International art-rock/post-punk collective Cosmopolis, whose name was inspired by, among other things, the European literary magazine published simultaneously in London, Paris, Berlin, and St Petersburg during the 1890s, recently released their single, “Parasite.”
Talking about “Parasite,” vocalist, keyboardist, and guitarist Gavin Kendall says, “On the surface, this is a tale of obsession and a dysfunctional relationship, but it’s never clear if the parasite is the external malevolent presence or the internal self-destructive urge. Maybe it’s both at the same time. And maybe living in Australia, I see the dark side of nature, so it seemed like a good way to approach obsession and self-destruction.”
Vaguely reminiscent of Pink Floyd, only darker and moodier, “Parasite” drifts on floating layers of sound, at once full of immersive shadows and gleaming accents.
Mesmerized by the band’s compositions, Tattoo.com spoke with Cosmopolis to discover more about how they connected, the evolution of their sound, and their recording process.
What inspired your latest single, “Parasite.”
There are many different ways in which it can be read. But one interesting way is as political commentary: who gets accused of being a parasite, and how is that weaponized in contemporary political discourse? And who are the real parasites? Those who are demonized, or those who find convenient scapegoats.
Who is in Cosmopolis, and which instrument do they play?
There are three core members, but we don’t mind adding guest musicians from time to time. The three core members are: David, who takes care of drums and percussion. Nico, who plays guitar, bass, and keyboards; and Gavin, who sings, and plays keyboards and guitar.
We all do quite a bit of programming. The computer is probably our most important instrument!
How and when did Cosmopolis first get together as a collective?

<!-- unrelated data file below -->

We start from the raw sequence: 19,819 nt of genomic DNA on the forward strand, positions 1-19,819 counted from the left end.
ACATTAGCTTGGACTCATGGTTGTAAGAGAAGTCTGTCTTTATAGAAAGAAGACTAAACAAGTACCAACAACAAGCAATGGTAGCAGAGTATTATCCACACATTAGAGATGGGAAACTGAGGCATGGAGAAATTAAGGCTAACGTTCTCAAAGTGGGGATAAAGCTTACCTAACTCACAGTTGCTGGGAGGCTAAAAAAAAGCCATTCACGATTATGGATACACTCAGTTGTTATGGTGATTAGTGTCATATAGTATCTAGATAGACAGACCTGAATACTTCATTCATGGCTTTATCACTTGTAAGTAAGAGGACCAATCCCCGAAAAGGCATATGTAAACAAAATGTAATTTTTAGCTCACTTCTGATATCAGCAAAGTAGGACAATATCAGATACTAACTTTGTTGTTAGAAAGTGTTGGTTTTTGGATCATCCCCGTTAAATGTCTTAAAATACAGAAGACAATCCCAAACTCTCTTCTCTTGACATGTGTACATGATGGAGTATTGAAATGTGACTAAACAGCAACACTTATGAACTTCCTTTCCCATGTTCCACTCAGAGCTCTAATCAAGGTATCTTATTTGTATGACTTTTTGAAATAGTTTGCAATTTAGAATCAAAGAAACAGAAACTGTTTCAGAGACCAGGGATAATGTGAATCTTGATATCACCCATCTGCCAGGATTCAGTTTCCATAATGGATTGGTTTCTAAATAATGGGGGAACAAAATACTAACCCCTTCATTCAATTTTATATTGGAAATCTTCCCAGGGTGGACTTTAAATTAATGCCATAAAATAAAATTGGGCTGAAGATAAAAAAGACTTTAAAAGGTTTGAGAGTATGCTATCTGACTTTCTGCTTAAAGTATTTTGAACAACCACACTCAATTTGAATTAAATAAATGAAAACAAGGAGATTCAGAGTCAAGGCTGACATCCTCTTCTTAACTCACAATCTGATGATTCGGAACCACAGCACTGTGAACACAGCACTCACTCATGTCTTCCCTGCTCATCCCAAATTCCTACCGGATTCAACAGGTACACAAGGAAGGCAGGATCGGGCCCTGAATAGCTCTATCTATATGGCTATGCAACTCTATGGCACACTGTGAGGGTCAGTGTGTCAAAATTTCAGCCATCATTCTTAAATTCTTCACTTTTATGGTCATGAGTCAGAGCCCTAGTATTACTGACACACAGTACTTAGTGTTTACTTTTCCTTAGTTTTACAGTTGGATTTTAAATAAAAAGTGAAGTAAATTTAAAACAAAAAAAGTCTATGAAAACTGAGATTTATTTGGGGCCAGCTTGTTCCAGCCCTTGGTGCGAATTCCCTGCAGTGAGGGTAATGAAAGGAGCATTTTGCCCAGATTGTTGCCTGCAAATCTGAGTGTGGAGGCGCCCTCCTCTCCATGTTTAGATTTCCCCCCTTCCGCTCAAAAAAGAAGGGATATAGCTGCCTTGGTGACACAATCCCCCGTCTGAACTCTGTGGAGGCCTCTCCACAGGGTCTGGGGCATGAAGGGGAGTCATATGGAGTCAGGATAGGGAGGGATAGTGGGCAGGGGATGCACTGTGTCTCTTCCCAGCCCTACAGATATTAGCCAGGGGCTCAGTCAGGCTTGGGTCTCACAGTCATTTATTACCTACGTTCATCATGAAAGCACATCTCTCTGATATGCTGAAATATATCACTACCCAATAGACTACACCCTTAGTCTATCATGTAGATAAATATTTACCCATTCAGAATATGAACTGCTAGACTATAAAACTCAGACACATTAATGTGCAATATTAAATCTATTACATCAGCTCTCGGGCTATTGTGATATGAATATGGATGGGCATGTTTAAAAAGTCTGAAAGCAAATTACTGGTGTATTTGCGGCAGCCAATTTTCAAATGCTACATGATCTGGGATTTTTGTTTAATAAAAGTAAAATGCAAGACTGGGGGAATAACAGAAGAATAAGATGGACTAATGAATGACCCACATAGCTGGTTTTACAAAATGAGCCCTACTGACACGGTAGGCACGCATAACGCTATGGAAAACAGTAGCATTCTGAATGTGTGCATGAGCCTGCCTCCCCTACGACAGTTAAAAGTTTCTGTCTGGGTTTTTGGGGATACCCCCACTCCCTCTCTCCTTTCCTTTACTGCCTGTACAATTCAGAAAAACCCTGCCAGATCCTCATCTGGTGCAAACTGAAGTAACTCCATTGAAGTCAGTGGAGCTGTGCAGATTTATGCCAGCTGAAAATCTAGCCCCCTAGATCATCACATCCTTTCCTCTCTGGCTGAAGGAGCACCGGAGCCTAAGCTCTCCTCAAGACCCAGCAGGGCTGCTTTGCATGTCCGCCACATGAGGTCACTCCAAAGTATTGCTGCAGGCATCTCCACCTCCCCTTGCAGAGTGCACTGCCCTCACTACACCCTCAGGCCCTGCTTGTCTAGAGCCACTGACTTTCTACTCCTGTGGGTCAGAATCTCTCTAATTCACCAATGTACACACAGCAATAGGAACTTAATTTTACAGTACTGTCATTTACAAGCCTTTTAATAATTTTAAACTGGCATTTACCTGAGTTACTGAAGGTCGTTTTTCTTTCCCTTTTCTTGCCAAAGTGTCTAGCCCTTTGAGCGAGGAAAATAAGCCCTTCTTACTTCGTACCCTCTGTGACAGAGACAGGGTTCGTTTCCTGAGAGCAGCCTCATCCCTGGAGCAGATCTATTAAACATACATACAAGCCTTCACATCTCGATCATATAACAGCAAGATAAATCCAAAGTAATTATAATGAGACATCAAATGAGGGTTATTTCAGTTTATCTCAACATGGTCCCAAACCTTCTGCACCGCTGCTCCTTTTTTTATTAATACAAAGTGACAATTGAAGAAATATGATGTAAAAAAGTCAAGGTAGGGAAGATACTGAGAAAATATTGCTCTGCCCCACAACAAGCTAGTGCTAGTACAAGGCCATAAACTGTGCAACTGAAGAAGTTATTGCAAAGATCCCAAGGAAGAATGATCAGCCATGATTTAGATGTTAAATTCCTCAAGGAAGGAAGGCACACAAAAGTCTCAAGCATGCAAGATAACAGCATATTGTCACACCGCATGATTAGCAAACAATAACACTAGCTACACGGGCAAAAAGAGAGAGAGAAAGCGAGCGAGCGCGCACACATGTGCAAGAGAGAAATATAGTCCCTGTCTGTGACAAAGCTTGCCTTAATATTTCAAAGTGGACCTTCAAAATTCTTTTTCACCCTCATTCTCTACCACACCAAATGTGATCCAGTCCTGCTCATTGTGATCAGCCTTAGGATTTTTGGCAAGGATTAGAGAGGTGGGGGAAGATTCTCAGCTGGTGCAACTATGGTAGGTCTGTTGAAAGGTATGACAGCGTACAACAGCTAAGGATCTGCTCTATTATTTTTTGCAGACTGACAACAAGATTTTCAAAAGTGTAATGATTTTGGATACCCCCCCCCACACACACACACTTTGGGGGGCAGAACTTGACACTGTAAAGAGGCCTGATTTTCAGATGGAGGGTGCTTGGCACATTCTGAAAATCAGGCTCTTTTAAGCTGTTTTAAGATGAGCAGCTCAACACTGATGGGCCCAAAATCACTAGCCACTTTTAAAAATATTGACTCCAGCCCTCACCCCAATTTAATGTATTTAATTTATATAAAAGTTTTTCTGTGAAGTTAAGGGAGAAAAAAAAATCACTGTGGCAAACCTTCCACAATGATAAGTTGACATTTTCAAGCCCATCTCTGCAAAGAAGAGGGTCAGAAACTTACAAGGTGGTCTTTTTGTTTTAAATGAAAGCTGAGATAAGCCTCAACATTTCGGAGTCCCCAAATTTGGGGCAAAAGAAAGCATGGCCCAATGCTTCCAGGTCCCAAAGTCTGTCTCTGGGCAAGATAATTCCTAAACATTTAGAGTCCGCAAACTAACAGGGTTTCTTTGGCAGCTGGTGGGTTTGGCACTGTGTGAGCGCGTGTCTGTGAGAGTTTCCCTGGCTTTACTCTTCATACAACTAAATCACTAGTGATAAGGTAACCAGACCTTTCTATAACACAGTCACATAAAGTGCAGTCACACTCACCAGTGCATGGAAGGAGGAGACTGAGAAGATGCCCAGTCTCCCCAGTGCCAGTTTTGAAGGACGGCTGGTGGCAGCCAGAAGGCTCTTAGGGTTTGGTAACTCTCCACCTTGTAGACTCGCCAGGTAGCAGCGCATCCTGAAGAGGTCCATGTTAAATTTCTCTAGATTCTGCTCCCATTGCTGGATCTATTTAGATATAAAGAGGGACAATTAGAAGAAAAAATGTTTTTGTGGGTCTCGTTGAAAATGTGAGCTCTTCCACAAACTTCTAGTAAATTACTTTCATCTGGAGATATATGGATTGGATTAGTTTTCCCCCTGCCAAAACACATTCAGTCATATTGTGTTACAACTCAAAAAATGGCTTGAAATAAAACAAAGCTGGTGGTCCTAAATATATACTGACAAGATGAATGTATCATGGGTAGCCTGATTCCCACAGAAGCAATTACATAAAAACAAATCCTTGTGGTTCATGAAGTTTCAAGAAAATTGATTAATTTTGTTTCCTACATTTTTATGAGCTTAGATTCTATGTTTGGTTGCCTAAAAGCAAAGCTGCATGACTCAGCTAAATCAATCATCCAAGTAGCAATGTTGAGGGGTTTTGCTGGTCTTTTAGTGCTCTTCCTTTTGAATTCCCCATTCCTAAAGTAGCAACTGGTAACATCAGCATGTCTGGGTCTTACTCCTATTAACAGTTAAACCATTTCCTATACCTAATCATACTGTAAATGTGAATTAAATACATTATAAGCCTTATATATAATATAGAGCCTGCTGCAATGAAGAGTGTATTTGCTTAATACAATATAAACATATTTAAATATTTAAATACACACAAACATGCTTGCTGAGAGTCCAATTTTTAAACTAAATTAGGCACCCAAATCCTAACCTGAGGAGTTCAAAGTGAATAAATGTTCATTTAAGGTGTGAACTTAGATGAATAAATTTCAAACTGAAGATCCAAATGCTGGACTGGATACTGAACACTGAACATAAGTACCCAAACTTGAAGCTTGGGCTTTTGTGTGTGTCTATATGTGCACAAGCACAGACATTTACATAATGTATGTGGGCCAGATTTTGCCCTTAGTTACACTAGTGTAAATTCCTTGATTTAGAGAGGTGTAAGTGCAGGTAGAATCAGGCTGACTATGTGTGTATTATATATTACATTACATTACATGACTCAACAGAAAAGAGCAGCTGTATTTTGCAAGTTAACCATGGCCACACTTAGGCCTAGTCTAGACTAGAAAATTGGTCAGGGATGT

We are old friends who have known each other for ages, but we had our first session in March 2018 to see if we could write anything interesting together. So it’s now our five-year anniversary! Our first release, ‘God Hotel,’ came out in June 2020.
How did you get started in music?
All of us were in various bands when we were youngsters. I think it’s a different story for all of us. David and Nico are both proper musicians, so had to learn to play something first before they could be in a band. Gavin just decided to sing (and started doing that without any real idea!) and has gradually picked up some skills on the guitar and the keyboard.
Did your sound evolve naturally, or did you deliberately push it in a certain direction?
At the time, it feels like quite a natural process, but looking back over the last five years you can see that we made definite decisions about our sound. In particular, we have been trying to strip back the sound a lot more, as one of our faults is over-complicating what we write. In our first rehearsals, the guitar was more dominant but we have become less reliant on guitar to form the backbone of our songs, and have become more interested in sound design and using synths.
Let’s talk gear for a moment. Which guitars, amps, and pedals are you currently using and why?
We record using Logic software, so that takes care of a lot of the processing. We prefer to use plugins rather than hardware. David likes EZDrummer for his drum sound. He’s also got a proper kit, but it’s too hard to record it well! For guitar and bass, we like to use Guitar Rig and Amplitube. We quite like the Fender Telecaster sound – Nico has got a very old Tele with lots of bits swapped out and other modifications, and Gavin has got a more traditional Tele. For keyboard sounds, we use all kinds of stuff, but we often use Kontakt libraries as well as Arturia synth plugins. We spend quite a lot of time processing our sound to make it our own. There is a danger with these plugins that if you use presets (which is very tempting!) you will sound like everyone else.